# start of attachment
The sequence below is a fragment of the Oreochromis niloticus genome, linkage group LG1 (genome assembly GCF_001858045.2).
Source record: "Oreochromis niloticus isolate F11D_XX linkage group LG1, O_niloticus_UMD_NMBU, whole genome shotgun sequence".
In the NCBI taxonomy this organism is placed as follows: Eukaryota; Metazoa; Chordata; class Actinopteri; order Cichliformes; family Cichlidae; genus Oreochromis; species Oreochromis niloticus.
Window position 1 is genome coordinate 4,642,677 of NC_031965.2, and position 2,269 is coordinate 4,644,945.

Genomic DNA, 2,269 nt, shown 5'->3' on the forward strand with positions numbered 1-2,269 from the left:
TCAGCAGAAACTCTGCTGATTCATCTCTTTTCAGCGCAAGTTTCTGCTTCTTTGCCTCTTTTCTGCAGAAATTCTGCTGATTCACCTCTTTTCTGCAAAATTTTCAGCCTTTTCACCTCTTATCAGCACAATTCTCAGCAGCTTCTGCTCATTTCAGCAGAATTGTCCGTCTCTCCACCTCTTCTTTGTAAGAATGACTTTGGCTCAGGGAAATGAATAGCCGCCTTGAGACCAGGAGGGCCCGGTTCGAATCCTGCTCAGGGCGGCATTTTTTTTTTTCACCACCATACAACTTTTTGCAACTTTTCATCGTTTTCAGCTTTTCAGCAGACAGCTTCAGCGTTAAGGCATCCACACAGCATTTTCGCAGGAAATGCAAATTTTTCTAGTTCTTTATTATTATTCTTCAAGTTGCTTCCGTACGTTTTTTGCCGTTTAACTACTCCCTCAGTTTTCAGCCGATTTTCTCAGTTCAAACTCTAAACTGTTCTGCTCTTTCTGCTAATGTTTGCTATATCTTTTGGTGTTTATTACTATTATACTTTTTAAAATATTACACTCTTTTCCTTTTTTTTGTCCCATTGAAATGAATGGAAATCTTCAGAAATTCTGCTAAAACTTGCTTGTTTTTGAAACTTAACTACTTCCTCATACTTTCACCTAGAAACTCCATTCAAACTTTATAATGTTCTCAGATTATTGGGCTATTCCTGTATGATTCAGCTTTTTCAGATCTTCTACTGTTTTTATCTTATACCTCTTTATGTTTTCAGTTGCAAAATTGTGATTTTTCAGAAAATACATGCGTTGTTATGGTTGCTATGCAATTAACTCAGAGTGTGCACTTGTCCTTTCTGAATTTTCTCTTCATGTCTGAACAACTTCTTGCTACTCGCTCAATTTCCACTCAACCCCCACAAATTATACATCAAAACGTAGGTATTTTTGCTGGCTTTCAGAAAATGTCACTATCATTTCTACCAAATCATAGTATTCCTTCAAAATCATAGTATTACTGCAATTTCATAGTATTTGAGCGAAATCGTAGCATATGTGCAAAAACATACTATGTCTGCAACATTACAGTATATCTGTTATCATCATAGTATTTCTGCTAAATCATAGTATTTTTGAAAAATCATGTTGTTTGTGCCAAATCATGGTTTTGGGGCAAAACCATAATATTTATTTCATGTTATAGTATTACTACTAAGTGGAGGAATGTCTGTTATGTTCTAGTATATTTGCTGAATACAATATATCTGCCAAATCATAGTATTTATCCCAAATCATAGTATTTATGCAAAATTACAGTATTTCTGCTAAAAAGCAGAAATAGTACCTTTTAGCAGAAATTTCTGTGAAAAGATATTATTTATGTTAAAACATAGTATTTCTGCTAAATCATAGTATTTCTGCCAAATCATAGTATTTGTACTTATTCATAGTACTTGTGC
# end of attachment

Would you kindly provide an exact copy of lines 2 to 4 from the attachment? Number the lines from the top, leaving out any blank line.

Source record: "Oreochromis niloticus isolate F11D_XX linkage group LG1, O_niloticus_UMD_NMBU, whole genome shotgun sequence".
In the NCBI taxonomy this organism is placed as follows: Eukaryota; Metazoa; Chordata; class Actinopteri; order Cichliformes; family Cichlidae; genus Oreochromis; species Oreochromis niloticus.
Window position 1 is genome coordinate 4,642,677 of NC_031965.2, and position 2,269 is coordinate 4,644,945.